As FILEMAN gained in popularity it rapidly became apparent that its file management capabilities were inadequate to the requirements of large scale hard disk maintenance. Erasing, moving, and copying whole directories was not the kind of thing it was good at. SubTree Plus (STP) was designed specifically to solve these problems by depicting and allowing direct manipulation of the subdirectory structure of a hard disk. STP is, to my knowledge, the first program to implement a directly traversable subdirectory tree or to allow direct manipulation of subdirectories and subdirectory content. It has, like FILEMAN, enjoyed tremendous popularity and is still in use today (new version continue to be released by volunteer programmers). It is also part of the source code base of the IBM DOS Shell, OS/2 File Manager, and (by way of the latter) the MicroSoft Windows File Manager (which was recently renamed "Windows Explorer"). My concept and design based, in part, on my earlier SUBTREE. Initially developed with Dennis LaCroix. Later development (including the IBM BURT3363 product) done with Richard Redpath.
Presaged by my earlier PE macro set and the PEACCESS front end, the E editor family (currently incarnated as OS/2 enhanced Editor/EPM) was rooted in the legacy of Personal Editor, but sought to surpass it with a superior user interface, superior extensibility, and extreme speed. Initially a partnership effort with Clark Maurer, the initial E editor married my desire for a better user interface and Clark's passion for a really fast editor. E's speed, small footprint, and ease of use made it a runaway hit with users. It is still widely used despite the fact that no new version of the original non-configurable E editor has been released in over 10 years. Another non-configurable variant of E, TEDIT, retains my original user interface design and is shipped with IBM DOS and IBM OS/2.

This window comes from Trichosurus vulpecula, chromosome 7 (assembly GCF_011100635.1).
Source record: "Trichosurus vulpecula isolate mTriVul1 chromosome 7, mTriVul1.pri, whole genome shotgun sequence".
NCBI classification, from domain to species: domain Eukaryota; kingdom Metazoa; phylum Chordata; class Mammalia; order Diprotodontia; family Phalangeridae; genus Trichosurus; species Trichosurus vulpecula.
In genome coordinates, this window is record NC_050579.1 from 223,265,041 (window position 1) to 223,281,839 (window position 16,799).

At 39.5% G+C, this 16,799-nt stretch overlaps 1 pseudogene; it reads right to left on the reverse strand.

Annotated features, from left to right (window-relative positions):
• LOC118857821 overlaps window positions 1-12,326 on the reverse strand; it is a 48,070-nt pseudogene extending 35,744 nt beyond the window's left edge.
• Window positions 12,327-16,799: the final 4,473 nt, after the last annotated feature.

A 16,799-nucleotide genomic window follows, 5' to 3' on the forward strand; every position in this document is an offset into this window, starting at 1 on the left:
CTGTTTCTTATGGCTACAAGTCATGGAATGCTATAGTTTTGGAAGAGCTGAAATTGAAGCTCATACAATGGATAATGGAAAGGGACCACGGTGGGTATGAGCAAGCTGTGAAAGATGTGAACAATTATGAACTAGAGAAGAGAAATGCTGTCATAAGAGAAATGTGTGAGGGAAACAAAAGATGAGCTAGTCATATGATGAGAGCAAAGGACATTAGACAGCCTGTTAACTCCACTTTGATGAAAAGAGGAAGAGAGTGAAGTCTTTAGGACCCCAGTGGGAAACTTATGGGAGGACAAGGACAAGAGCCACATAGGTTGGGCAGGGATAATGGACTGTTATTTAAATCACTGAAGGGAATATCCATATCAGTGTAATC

Further extension of the capabilities of E started with the ME prototype. Conceived as an exploration of editor configurability and the use of editors as a platform for building applications, ME combined the configurable menu functionality of EASYMENU with the key and command configurability that would ultimately be released in E2. All of the essential design elements of ME's EI (E interpreter) configuration language used in E2, E3, EPM, and other E language variants (including MicroEdge's SlickEdit) were designed in ME. ME was used to develop a number of prototypes, including a expert system data collection tool, an spreadsheet-like user interface to IBM's host DB/2, a TCP/IP mail front end, an experimental reimplementation of FILEMAN, a never released new version of the Yorktown PC User's Workbench, and the DARWIN user interface prototype. ME was also used to develop several important E2 macro sets, including E2DRAW. The design lessons of ME were considerable, moreover, and many of the decisions associated with BBMODEL reflect lessons learned in the process of implementing and prototyping with ME.